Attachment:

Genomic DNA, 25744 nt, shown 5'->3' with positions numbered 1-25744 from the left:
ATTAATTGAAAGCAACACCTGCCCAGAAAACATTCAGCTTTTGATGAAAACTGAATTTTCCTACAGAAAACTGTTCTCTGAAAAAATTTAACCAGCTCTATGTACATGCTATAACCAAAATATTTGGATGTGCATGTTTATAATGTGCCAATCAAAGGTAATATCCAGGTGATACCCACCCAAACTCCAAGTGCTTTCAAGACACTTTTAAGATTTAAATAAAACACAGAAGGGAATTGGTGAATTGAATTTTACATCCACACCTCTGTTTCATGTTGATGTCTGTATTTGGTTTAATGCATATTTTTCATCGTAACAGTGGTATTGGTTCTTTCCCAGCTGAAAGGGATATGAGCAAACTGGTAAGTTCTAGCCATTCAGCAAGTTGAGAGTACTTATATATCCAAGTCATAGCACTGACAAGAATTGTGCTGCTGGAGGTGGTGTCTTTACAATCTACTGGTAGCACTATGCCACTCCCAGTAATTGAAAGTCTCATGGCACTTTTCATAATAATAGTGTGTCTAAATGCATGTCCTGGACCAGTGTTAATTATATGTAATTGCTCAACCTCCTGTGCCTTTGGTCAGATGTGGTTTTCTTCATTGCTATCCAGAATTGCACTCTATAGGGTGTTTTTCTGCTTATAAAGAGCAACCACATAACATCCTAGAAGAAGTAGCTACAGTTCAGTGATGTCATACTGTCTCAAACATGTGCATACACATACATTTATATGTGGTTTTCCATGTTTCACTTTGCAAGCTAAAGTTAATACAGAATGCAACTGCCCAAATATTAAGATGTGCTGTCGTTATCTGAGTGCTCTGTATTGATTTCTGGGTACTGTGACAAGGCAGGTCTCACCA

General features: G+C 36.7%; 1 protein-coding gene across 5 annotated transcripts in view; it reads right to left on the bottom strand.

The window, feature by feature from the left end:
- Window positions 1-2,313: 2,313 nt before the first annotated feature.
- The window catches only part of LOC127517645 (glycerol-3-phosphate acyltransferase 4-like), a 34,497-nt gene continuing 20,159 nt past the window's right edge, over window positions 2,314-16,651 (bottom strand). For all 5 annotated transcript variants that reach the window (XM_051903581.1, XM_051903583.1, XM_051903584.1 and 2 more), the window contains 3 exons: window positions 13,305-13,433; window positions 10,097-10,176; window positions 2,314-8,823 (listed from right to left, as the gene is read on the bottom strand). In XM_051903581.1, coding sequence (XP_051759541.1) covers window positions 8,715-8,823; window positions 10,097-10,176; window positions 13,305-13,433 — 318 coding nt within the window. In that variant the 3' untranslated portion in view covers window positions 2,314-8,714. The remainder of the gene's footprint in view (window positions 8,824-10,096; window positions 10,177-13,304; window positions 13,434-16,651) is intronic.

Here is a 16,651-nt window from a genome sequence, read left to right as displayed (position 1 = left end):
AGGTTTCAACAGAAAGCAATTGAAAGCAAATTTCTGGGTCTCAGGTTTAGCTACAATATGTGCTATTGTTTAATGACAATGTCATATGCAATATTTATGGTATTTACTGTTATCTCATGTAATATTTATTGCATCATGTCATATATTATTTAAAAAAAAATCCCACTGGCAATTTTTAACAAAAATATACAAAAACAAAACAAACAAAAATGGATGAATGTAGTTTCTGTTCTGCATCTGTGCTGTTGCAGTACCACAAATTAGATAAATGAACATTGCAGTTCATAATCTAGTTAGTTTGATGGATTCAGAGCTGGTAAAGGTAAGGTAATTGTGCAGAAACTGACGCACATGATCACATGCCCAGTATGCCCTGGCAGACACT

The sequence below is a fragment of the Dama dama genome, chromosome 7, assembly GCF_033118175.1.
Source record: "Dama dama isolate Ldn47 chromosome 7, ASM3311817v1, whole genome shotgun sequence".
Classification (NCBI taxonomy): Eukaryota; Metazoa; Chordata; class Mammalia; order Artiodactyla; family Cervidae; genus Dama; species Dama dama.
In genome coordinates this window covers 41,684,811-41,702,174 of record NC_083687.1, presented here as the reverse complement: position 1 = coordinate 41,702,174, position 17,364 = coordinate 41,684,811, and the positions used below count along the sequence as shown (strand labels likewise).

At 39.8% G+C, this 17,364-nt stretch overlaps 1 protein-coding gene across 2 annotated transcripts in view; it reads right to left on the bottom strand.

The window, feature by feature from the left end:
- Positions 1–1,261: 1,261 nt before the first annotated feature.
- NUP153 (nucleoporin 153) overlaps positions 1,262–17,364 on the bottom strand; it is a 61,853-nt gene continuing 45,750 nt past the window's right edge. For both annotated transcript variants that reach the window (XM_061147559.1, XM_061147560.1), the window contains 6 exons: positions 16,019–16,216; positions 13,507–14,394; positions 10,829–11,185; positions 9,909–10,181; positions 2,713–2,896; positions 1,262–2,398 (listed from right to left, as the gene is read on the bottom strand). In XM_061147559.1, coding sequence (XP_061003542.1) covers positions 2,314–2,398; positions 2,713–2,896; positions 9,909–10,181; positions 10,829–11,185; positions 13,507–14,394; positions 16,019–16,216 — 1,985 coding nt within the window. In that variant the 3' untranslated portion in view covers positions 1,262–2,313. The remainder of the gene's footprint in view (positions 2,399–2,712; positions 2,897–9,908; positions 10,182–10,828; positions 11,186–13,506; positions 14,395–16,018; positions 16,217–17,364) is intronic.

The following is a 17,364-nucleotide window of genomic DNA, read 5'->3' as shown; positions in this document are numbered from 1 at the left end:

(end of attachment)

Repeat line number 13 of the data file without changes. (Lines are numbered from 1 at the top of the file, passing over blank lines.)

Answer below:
At 39.8% G+C, this 17,364-nt stretch overlaps 1 protein-coding gene across 2 annotated transcripts in view; it reads right to left on the bottom strand.